Bank Overdraft Fees At Record High
By Jay Weller
The average fee for Overdrafts, which is defined as withdrawing more more a checking account than a Customer has in their account, has been increasing to thirty dollars in 2013, an increase from twenty nine dollars in 2012 and twenty six dollars in 2009, according to an investigation by Moeb Services, Inc,
of 2890 Credit Unions and Banks.
The Federal Reserve in 2010 prohibited Banks from automatically penalizing Customers for Overdrafts. The Dodd-Frank Law of 2011 decreased the Debit Card fee large Banks were allowed to charge Merchants. This has caused a decrease in revenue for the Banks and they are trying to make up the difference through increase Overdraft fees.
Banks are now increasing Overdraft fees and pushing other services where such fees can be incurred, with the intention of creating a large group of Customers who can incur such fees.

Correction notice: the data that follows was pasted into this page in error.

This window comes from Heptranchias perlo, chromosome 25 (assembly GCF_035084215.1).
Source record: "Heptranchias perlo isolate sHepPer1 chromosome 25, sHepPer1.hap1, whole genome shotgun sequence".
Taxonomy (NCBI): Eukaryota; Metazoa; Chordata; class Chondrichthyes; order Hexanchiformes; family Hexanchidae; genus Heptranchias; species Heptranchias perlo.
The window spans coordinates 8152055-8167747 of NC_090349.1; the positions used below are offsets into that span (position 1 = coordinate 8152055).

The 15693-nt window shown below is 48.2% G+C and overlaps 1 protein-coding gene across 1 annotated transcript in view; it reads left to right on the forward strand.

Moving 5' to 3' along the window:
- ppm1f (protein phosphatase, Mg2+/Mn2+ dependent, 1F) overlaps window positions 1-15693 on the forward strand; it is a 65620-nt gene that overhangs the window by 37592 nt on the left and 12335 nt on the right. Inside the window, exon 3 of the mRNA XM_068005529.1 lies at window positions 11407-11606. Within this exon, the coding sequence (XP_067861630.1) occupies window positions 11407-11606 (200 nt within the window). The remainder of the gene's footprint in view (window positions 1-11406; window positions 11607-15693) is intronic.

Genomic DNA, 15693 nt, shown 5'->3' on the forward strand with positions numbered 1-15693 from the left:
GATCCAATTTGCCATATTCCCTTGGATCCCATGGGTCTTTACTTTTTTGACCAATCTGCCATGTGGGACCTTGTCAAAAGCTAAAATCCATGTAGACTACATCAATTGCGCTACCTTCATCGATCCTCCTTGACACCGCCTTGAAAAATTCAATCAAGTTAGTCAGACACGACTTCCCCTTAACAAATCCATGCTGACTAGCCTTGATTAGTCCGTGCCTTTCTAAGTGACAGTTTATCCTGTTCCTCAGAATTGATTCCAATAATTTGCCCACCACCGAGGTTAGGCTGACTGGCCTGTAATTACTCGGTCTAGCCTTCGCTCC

There were 7.1 Overdraft occurrences per Customer last year, and Overdraft fees comprise the larger portion of fees that are generated by Banks from checking accounts. Banks earned 31.9 billion dollars in Overdraft monies in 2013, as opposed to 32 billion in 2012.
The Federal Regulation in 2010 mandates that Banks obtain permission from Customers in order to allow Overdrafts on Debit Card and ATM transactions. However, Overdraft fees tied to checks and some online bill pay accounts do not require Customer approval.